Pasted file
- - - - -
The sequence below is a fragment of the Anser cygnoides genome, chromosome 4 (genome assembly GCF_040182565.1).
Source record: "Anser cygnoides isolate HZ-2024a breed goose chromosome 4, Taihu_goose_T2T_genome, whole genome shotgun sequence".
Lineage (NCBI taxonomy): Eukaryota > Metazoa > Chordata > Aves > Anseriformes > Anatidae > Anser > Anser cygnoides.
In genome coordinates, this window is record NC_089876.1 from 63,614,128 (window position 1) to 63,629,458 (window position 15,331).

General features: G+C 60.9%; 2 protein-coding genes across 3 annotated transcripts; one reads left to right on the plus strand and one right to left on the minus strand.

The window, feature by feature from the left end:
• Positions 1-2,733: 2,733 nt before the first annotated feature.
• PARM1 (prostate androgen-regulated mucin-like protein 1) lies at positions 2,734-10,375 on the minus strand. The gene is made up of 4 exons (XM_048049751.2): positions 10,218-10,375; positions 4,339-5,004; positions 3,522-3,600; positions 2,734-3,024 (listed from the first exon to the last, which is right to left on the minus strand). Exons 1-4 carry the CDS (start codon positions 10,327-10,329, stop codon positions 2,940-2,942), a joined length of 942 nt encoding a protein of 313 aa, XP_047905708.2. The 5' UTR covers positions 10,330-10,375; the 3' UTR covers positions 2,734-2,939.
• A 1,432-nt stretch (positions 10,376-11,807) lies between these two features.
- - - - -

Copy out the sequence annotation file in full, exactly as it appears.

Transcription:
The sequence below is a fragment of the Anser cygnoides genome, chromosome 4 (genome assembly GCF_040182565.1).
Source record: "Anser cygnoides isolate HZ-2024a breed goose chromosome 4, Taihu_goose_T2T_genome, whole genome shotgun sequence".
Lineage (NCBI taxonomy): Eukaryota > Metazoa > Chordata > Aves > Anseriformes > Anatidae > Anser > Anser cygnoides.
In genome coordinates, this window is record NC_089876.1 from 63,614,128 (window position 1) to 63,629,458 (window position 15,331).

General features: G+C 60.9%; 2 protein-coding genes across 3 annotated transcripts; one reads left to right on the plus strand and one right to left on the minus strand.

The window, feature by feature from the left end:
• Positions 1-2,733: 2,733 nt before the first annotated feature.
• PARM1 (prostate androgen-regulated mucin-like protein 1) lies at positions 2,734-10,375 on the minus strand. The gene is made up of 4 exons (XM_048049751.2): positions 10,218-10,375; positions 4,339-5,004; positions 3,522-3,600; positions 2,734-3,024 (listed from the first exon to the last, which is right to left on the minus strand). Exons 1-4 carry the CDS (start codon positions 10,327-10,329, stop codon positions 2,940-2,942), a joined length of 942 nt encoding a protein of 313 aa, XP_047905708.2. The 5' UTR covers positions 10,330-10,375; the 3' UTR covers positions 2,734-2,939.
• A 1,432-nt stretch (positions 10,376-11,807) lies between these two features.